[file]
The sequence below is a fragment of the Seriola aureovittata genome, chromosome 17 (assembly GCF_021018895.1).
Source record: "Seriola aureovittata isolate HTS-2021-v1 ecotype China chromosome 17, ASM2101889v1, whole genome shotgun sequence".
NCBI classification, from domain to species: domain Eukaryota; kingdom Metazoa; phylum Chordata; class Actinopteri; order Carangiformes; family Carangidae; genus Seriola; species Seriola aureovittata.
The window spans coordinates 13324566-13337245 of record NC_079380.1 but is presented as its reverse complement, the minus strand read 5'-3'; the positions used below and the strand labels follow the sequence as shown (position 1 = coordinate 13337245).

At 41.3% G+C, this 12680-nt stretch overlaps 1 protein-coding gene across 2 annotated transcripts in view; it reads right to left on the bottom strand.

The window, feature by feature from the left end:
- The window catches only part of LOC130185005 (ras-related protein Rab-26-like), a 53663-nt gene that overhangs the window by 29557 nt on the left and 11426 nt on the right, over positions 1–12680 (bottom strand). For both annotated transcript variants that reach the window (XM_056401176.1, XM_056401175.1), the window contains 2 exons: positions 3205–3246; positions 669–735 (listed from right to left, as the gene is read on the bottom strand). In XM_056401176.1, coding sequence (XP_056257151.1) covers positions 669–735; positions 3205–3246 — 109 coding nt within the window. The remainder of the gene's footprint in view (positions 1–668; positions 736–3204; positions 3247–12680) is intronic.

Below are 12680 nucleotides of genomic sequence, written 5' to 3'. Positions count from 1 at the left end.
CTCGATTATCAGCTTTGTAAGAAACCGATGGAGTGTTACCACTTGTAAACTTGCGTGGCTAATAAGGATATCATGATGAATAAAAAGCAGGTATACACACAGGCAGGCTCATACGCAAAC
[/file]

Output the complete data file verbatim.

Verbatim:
The sequence below is a fragment of the Seriola aureovittata genome, chromosome 17 (assembly GCF_021018895.1).
Source record: "Seriola aureovittata isolate HTS-2021-v1 ecotype China chromosome 17, ASM2101889v1, whole genome shotgun sequence".
NCBI classification, from domain to species: domain Eukaryota; kingdom Metazoa; phylum Chordata; class Actinopteri; order Carangiformes; family Carangidae; genus Seriola; species Seriola aureovittata.
The window spans coordinates 13324566-13337245 of record NC_079380.1 but is presented as its reverse complement, the minus strand read 5'-3'; the positions used below and the strand labels follow the sequence as shown (position 1 = coordinate 13337245).

At 41.3% G+C, this 12680-nt stretch overlaps 1 protein-coding gene across 2 annotated transcripts in view; it reads right to left on the bottom strand.

The window, feature by feature from the left end:
- The window catches only part of LOC130185005 (ras-related protein Rab-26-like), a 53663-nt gene that overhangs the window by 29557 nt on the left and 11426 nt on the right, over positions 1–12680 (bottom strand). For both annotated transcript variants that reach the window (XM_056401176.1, XM_056401175.1), the window contains 2 exons: positions 3205–3246; positions 669–735 (listed from right to left, as the gene is read on the bottom strand). In XM_056401176.1, coding sequence (XP_056257151.1) covers positions 669–735; positions 3205–3246 — 109 coding nt within the window. The remainder of the gene's footprint in view (positions 1–668; positions 736–3204; positions 3247–12680) is intronic.

Below are 12680 nucleotides of genomic sequence, written 5' to 3'. Positions count from 1 at the left end.
CTCGATTATCAGCTTTGTAAGAAACCGATGGAGTGTTACCACTTGTAAACTTGCGTGGCTAATAAGGATATCATGATGAATAAAAAGCAGGTATACACACAGGCAGGCTCATACGCAAAC